More from Author

  • 24 Mar 2000

    WASHINGTON, D.C.--NASA announced today it will euthanize an ailing but successful satellite.

  • 14 Mar 2000

    Taxi drivers in London are an elite bunch: The law requires them to memorize thousands of streets and places and know how best to navigate between them at a given time of day. You'd think this mastery of geographic trivia would go to their heads.

  • 25 Feb 2000

    When it's healthy, the brain protects itself from the riffraff that circulates in the bloodstream by means of a guard membrane. This so-called blood-brain barrier keeps out uninvited guests--until a stroke or other trauma breaks it down.

  • 31 Jan 2000

    After 5 years of bitter negotiations, delegates from 130 countries finally hammered out a global treaty that will govern the trade of genetically modified organisms (GMOs).

  • 28 Jan 2000

    The deadliest tumors seed the body with sloughed cells, which can take root and form new tumors. Researchers have now identified a family of proteins, called Snail, that helps cancer cells pull up stakes.

  • 21 Jan 2000

    Faculty members can get their hackles up when they see administrators trying to force online instruction into the curriculum.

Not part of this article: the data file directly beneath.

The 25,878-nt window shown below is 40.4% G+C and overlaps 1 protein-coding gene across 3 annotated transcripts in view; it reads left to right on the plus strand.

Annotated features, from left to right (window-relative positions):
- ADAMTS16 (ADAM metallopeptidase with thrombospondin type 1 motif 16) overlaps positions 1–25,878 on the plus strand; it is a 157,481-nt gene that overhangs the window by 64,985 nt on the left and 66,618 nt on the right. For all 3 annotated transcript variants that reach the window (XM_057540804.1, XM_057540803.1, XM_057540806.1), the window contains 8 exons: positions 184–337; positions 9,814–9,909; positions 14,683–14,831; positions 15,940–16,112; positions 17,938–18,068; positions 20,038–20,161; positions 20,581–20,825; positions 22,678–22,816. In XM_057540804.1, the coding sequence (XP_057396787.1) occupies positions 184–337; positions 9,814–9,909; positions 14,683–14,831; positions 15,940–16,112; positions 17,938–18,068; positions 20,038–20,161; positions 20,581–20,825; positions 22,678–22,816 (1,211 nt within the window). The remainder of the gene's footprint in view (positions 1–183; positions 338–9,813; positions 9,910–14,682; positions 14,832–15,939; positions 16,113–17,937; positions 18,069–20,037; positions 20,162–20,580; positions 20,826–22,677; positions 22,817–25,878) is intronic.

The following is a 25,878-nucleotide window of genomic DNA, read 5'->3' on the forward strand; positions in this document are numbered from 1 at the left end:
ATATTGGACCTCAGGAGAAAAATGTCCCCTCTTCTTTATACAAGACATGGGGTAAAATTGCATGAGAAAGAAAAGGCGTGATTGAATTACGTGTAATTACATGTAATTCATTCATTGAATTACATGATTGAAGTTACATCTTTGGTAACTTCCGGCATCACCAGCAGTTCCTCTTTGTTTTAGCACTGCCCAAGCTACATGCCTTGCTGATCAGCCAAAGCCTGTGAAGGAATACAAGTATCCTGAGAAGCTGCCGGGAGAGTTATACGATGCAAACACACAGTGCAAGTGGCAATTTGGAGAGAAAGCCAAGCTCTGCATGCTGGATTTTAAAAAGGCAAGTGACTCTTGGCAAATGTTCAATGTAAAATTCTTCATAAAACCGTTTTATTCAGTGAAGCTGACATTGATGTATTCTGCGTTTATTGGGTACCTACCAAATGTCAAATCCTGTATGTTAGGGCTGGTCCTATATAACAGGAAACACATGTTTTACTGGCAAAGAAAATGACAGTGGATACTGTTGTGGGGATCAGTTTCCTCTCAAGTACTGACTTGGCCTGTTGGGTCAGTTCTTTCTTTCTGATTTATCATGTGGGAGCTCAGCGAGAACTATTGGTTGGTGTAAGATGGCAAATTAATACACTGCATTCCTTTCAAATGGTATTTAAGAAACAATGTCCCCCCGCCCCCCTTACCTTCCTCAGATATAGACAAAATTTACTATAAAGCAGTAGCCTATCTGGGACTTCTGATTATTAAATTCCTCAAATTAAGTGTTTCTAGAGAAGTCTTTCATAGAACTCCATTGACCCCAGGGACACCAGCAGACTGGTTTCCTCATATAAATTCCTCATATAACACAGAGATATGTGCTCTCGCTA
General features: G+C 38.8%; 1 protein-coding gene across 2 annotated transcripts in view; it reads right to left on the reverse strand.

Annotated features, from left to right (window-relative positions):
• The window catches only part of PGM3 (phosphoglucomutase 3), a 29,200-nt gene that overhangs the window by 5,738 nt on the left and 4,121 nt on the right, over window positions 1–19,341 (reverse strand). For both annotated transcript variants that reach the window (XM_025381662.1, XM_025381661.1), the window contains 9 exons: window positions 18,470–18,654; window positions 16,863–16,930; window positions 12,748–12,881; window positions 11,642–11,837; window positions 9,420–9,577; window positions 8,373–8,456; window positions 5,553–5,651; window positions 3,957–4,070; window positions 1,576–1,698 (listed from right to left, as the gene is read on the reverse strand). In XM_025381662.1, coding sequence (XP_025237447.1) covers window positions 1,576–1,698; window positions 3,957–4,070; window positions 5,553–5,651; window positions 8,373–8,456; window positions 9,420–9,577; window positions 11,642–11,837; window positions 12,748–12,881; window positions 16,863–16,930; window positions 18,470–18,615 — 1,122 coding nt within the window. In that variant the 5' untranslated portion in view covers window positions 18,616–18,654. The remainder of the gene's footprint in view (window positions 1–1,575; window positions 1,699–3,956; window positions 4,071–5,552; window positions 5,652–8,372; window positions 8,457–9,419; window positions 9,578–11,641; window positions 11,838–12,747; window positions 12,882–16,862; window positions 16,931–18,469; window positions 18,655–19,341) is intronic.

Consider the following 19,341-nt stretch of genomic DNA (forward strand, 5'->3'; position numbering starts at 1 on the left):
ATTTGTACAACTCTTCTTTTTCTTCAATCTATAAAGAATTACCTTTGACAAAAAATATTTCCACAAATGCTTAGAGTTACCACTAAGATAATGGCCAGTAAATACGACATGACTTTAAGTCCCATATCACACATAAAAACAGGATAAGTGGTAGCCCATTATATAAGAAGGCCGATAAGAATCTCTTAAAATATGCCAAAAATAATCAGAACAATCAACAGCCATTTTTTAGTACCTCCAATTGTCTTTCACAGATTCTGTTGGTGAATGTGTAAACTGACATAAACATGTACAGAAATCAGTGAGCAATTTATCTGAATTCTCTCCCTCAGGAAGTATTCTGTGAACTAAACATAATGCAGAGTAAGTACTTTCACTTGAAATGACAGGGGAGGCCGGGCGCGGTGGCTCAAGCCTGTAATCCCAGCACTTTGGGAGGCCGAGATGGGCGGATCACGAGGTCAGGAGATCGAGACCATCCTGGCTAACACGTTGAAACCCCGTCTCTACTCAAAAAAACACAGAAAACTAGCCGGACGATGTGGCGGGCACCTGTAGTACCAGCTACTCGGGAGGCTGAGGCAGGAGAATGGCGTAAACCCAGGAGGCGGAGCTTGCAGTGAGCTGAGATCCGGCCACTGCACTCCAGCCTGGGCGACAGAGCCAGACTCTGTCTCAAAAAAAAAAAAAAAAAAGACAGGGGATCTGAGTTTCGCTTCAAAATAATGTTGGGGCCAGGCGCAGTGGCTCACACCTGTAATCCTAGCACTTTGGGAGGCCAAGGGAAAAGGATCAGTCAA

• 11 Jan 2000

    New evidence implicates a virus in amyotrophic lateral sclerosis (ALS), the disease that killed baseball great Lou Gehrig and afflicts cosmologist Stephen Hawking. Researchers didn't catch the virus red-handed--they can't say for sure that it causes ALS.

  • 10 Jan 2000

    New York Governor George Pataki has proposed a new institute devoted to river and estuary research.

  • 7 Jan 2000

    A new analysis of old studies has sparked a debate over whether using mammograms to screen women for breast cancer saves lives.

  • 5 Jan 2000

    When twisted into abnormal shapes, short proteins called prions may cause a range of diseases that turn their victims' brains into something resembling a sponge before killing them.